Tuesday, December 10, 2013

An Education in College Justice

Under pressure from the Obama administration, a university tramples the rights of the accused


Joshua Strange will never forget the girl he met in May 2011.

Both were underclassmen at Alabama's Auburn University when a common acquaintance introduced them. "We instantly became attached at the hip and did everything together," she recalled six months later. "I rather quickly moved into his place. . . . Everything was great until pretty much June 29."

That night, an intimate encounter in Mr. Strange's bed went wrong. She called police, who detained him for questioning. She said she had awakened to find him forcing himself on her; he said the sexual activity was consensual and initiated by her. There was no dispute as to the physical acts involved.

The accuser did not press charges that night. In fact, before sunrise she returned to his apartment, and the couple agreed to continue dating. When I asked him why in a recent phone interview, he told me: "I cared about her."

But the relationship soon disintegrated. Phone records show their communications ended in mid-August. In early September he was arrested again after she told police that two days earlier he had confronted her in a public place and struck her. He flatly denied it, saying he was 15 miles away at the time. This time she did press charges, for misdemeanor simple assault as well as for felony forcible sodomy in the June 29 incident.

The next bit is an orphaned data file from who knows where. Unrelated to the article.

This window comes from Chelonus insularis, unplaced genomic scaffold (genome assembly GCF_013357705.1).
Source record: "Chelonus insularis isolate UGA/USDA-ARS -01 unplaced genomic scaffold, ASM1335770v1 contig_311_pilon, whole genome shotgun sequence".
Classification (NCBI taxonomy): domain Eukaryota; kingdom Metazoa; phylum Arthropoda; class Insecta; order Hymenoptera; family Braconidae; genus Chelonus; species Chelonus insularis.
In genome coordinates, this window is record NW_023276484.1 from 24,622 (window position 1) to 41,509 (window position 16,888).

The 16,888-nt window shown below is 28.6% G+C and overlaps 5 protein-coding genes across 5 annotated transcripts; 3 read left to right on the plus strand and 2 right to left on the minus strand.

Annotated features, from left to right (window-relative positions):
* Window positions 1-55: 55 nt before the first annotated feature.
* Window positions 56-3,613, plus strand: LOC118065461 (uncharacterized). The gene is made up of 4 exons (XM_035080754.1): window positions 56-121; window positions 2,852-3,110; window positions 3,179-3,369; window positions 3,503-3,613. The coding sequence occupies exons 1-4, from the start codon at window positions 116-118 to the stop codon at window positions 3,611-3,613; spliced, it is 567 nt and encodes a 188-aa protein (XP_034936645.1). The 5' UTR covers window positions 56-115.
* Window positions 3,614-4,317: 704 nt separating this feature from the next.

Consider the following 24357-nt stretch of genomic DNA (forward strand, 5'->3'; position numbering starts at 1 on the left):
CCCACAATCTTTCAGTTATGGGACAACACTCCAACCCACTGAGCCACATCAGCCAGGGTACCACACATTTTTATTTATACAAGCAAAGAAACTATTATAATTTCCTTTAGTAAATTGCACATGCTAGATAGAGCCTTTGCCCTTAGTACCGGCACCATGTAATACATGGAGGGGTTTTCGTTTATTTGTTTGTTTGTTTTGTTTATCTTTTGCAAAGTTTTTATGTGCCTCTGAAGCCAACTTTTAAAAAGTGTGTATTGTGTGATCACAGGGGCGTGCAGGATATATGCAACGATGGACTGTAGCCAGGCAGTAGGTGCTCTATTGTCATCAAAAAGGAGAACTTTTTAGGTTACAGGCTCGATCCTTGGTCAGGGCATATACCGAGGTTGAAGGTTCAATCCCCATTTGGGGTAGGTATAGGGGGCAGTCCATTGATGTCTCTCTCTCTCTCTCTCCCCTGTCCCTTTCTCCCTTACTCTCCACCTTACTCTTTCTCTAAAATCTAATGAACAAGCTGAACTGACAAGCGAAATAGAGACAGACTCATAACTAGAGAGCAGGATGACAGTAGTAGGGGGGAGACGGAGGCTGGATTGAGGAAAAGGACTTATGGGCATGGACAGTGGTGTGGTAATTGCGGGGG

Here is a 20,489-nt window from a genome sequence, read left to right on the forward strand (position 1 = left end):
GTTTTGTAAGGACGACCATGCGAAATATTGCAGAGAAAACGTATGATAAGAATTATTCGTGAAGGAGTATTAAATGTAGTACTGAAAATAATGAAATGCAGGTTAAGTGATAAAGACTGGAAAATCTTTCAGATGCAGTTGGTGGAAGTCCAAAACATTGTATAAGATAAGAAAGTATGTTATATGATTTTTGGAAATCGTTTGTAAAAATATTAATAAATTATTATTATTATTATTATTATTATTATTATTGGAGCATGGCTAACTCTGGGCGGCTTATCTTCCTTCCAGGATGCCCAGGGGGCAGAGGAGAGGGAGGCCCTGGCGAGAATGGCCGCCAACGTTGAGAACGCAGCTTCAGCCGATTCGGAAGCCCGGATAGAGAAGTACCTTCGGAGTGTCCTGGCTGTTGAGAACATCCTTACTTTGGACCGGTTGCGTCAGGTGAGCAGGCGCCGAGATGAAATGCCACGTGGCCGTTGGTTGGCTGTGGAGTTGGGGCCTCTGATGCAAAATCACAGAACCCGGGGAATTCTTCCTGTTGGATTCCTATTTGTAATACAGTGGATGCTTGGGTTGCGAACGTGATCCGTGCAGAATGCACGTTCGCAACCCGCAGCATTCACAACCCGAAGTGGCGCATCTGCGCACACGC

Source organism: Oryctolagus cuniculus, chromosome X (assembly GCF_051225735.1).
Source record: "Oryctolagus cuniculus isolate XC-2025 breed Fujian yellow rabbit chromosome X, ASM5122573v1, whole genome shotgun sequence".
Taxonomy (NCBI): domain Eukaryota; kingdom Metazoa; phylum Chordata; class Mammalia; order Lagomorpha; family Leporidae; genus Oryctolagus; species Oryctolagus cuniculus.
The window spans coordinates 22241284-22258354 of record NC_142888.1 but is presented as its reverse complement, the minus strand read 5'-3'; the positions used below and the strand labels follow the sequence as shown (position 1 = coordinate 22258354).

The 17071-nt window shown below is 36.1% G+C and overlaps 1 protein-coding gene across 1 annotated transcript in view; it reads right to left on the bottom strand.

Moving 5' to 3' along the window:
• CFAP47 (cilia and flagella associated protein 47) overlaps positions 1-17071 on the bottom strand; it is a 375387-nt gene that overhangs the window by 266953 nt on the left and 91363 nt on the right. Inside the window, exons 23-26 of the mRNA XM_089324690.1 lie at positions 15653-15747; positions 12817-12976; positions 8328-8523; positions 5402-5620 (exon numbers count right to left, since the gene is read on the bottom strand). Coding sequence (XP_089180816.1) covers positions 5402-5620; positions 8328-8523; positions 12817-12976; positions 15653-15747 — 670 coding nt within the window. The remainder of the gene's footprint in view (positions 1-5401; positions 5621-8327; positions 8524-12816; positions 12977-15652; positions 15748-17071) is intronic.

Mr. Strange was cleared on both counts. On Feb. 3, 2012, a grand jury handed up a "no bill" indictment on the sodomy charge, meaning the evidence was insufficient to establish probable cause for prosecution. On May 24, when the simple-assault case went to trial, the accuser didn't show up. "I don't have a witness to go forward with, your honor," said city attorney Michael Short. Case dismissed.

So Mr. Strange got his day in court and was treated fairly. But he had already been punished for the unproven crimes. Auburn expelled him after a campus tribunal found him "responsible" for committing the catchall offense of "sexual assault and/or sexual harassment." A letter from Melvin Owens, head of the campus police, explained that expulsion is a life sentence. If Mr. Strange ever sets foot on Auburn property, he will be "arrested for Criminal Trespass Third," Mr. Owens warned.

Joshua Strange, now 23, is a civilian casualty in the Obama administration's war on men. In an April 2011 directive, Russlyn Ali, then assistant education secretary for civil rights, threatened to withhold federal money from any educational institution that failed to take a hard enough line against sexual misconduct to ensure "that all students feel safe in their school." The result was to leave accused students more vulnerable to false charges and unfair procedures. The prospect of losing federal funds has left university administrators "crippled by panic," Robert Shibley of the Foundation for Individual Rights in Education told me. "The incentives are pointing toward findings of guilt, not accurate findings."